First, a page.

Brussels sprouts are such a good addition to the pie. They’re made deliciously tender and pick up the flavors of the other ingredients. It reminds me of the bubble and squeak at Radar. I would have no shame smothering the pie with gravy. Why isn’t that a thing?

Carrot Goat Cheese Shephards Pie

Inspiration: A Cozy Kitchen

Ingredients

  • 1lb russet potatoes, peeled and diced
  • 8 carrots, peeled and diced
  • 6 brussels sprouts, quartered
  • 1/2 yellow onion, diced
  • 1 garlic clove, minced
  • 1/4lb ground pork
  • 1/2lb ground beef
  • 3 tablespoons butter
  • 3oz goat cheese
  • 2 teaspoons whole milk
  • 1 tablespoon flour
  • 2 teaspoons tomato paste
  • 1 cup beef broth
  • 1 teaspoon Worcestershire
  • 2 rosemary sprigs
  • olive oil
  • salt and pepper

Preparation

Place the potatoes and half of the carrots in a pot and cover them with water. Bring the water to a boil and then reduce to a simmer. Simmer until they are super soft. You should be able to crush them with a fork. It should take about 15-20 minutes. Drain the pot and add the vegetables back to the pot. Add the goat cheese, butter, and whole milk and mash everything together. Taste for salt and pepper and set aside.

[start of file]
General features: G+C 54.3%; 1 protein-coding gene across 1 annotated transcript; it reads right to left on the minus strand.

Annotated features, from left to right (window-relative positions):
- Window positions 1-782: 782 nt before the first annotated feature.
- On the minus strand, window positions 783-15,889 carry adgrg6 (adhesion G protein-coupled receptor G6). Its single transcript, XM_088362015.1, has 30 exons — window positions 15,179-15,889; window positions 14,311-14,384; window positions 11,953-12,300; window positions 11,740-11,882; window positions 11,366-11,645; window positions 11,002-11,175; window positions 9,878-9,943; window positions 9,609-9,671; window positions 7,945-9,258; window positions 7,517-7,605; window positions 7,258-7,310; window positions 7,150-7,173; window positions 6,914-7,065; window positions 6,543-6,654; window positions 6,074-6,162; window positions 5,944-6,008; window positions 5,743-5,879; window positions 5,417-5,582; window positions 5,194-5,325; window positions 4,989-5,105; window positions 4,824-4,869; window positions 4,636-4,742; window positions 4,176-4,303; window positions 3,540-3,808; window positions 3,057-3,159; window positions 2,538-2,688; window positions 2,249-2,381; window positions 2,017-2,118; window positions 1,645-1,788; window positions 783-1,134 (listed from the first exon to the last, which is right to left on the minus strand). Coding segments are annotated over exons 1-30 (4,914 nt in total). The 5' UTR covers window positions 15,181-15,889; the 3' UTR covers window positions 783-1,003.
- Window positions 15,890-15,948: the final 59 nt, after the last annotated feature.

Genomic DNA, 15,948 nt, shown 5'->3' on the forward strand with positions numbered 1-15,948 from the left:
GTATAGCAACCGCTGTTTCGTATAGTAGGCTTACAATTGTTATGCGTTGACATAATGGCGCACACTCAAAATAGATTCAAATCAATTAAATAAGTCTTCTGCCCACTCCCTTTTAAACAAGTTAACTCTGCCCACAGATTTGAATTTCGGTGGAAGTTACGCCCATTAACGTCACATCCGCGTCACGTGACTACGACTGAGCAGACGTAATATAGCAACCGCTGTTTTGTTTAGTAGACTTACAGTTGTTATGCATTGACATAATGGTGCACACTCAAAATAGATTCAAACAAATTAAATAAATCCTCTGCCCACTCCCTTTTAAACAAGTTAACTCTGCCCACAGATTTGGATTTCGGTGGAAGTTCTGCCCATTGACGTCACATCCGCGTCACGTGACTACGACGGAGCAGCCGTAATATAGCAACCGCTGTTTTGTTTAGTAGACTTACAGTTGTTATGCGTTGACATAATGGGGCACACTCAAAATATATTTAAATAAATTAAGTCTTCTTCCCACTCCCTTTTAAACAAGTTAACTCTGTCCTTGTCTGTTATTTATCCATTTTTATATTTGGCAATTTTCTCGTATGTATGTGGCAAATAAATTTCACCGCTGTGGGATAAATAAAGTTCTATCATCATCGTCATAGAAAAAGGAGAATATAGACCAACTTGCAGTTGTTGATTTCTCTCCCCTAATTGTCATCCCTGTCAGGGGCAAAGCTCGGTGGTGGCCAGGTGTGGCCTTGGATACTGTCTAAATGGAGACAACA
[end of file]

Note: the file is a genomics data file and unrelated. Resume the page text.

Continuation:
While the potatoes are boiling, preheat the oven to 400°. Heat a tablespoon of olive oil to medium high heat in a large skillet. When the oil is hot, add in the brussels sprouts, the remaining carrots, and onion. Saute. After about five minutes, add in the garlic. Stir often to keep it from burning. Add in the pork, beef, and about 1/2 teaspoon of salt and pepper. Stir to break up the meat. Once it’s browned and cooked through, add the flour and stir to combine. Add in the broth, tomato paste, Worcestershire, and rosemary. Bring the broth to a boil before reducing to a simmer. Simmer for 10-12 minutes so the sauce thickens.

Spread the meat mixture in a 8×8″ pan. Top with the goat cheese mash. Spread it as evenly as possible, covering the meat mixture entirely. Bake for 25 minutes. If the potatoes don’t start to brown, you can place it under a broiler to get some color. Remove from the oven and let the pan cool for 15 minutes before eating.

Greek Meatballs

Mediterranean Exploration Company — eat there. You must. It’s the latest restaurant checked off our ‘must try’ list. We’ve been slowly tackling the list once a month, and the list keeps growing faster than we can get to them. M.E.C. is another John Gorham creation. I love his other restaurants, gigantic waits be damned, Toro Brovo and Tasty n Alder (or Sons). You could say we went a little overboard with the number of plates ordered over the course of a few hours, but it seemed so necessary at the time. After all, I don’t know when we’ll be back. The highlights were the lamb and bulgar tartar [raw meat, always gets me], fresh made pita with the roasted eggplant dip, fried anchovies, grilled octopus [the most tender octopus of my life], and the Greek lamb chops. Mouth. Watering. Deliciousness. The desserts didn’t do a whole lot for me. I would have gladly eaten another pita instead. We sat at the bar top that surrounded the kitchen. So fun to watch and eat.